Such was my fear. Now, with the benefit of hindsight a fear of cheese is not only irrational, it is also ridiculous. This was not an allergy. That would be perfectly understandable. Can you imagine never eating a pizza with mozzarella. Hard to believe but true.

So you can just start to imagine what a big deal it was to actually try cheese for the first time. I overcame this phobia thanks to my wife who  talked me into trying what in Malta we call fresh goat’s cheeselet, similar in taste to ricotta which was the only ‘cheese’ I liked.

It took a few weeks to convince myself that I would try this cheese which has a similar texture and taste to ricotta but which was out of bounds because of this fixation.

I still remember the day in Gozo, the second island in Malta, when served with this mild goats’ cheese. The anticipation was tremendous. But as soon as I tasted it for the first time, my reaction was a rather incredulous one. I remember smiling and then wondering ‘what was all the fuss about?’.

The next hurdle to overcome was Mozzarella di Bufala and again the reaction was pretty similar.  As soon as I tried it, I again remember that the reaction was a similar one. Then it was an overdose of pizza with mozzarella to compensate for what I had missed in the past.

The conversion to Parmigiano Reggiano was more painful. I recall going to Fulvio Pierangelini’s Gambero Rosso, at the time considered as the best Italian chef who had an exceptional restaurant in a small Tuscan town near Bolgheri called San Vincenzo. I promised myself that I would try whatever was served to me in this restaurant.

The tasting menu looked safe given it was mainly fish-based but I opted to add suckling pig as an additional dish on top of the tasting menu. All was fine until the kitchen sent an amuse bouche which was a small ‘cannolo’ stuffed with mince of suckling pig. It was sprinkled with Parmigiano Reggiano. I started sweating, my face turned red and I panicked. The table next to us realised something was wrong because they were looking at us constantly. There was clearly no turning back. Leaving the dish there would have led to lots of questions and probably a visit from the chef to our table to ask whether there was a problem.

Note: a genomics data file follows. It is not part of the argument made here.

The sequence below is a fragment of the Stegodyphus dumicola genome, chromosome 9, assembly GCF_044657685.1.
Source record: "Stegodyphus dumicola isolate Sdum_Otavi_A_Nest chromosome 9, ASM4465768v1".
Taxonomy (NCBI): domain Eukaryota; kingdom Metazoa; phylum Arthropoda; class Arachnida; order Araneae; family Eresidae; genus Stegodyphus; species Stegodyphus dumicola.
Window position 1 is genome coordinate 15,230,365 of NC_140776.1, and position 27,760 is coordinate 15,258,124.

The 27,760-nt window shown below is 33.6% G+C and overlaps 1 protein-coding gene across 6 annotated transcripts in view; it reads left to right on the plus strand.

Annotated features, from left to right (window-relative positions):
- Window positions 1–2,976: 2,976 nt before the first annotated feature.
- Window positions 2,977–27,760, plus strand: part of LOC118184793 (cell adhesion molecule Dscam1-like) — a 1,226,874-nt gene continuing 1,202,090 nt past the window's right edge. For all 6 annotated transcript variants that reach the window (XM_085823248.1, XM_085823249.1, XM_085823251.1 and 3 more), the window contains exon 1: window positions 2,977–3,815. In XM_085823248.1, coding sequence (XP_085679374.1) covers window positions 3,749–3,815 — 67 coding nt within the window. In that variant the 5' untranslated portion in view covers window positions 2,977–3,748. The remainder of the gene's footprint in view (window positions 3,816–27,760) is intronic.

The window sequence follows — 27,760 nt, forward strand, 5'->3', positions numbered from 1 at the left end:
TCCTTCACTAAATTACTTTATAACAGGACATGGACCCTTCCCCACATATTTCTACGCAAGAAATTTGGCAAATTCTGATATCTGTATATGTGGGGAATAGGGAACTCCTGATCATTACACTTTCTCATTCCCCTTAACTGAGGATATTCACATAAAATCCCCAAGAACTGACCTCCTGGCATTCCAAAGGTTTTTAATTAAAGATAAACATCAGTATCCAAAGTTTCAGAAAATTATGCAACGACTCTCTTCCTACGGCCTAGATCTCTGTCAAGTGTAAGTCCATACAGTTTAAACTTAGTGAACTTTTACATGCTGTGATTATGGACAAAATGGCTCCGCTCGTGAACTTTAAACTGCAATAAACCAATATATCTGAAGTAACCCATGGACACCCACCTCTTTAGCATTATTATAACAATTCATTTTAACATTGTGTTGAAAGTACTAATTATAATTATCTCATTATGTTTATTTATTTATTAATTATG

And then, I plucked up the courage and tried it for the first time. Those were probably the longest moments of my life. But again my reaction was one of wonder. What was all the fuss about? Not only was the taste mild, it actually boosted the flavour of the dish.

So for the time being, only blue cheese is off limits though I must say that this is again more psychological than rational. Actually, I have tried Roquefort once and again found it rather mild except for the smell which takes some getting used to.

Proof, if any was needed, that I overcame the phobia, came a few weeks ago at Massimo Bottura’s Osteria Francescana. There served with his signature dish, the five ages of Parmesan, I actually thought that it was one of the best dishes I have ever tastes. Such are the wonders of life.

The moral of the story is to fight your fears and try to beat the irrational.

Here are my tips

1. Talk yourself into fighting your fear.

2. Believe that you can beat your fear.

3. Read about what you are afraid of. In my case it was reading about food and wine including articles about different cheeses, pairing with wines etc. If you are  afraid of flying, read travel books, think about places you would like to visit or about planes. You get the gist.

4. Start gradually and increase the dose step by step.

5. Speak about your conquest. Be enthusiastic and tell anyone who wants to listen.

6. Ideally find someone with whom you can share your steps.

7. Good luck – you can beat your fear.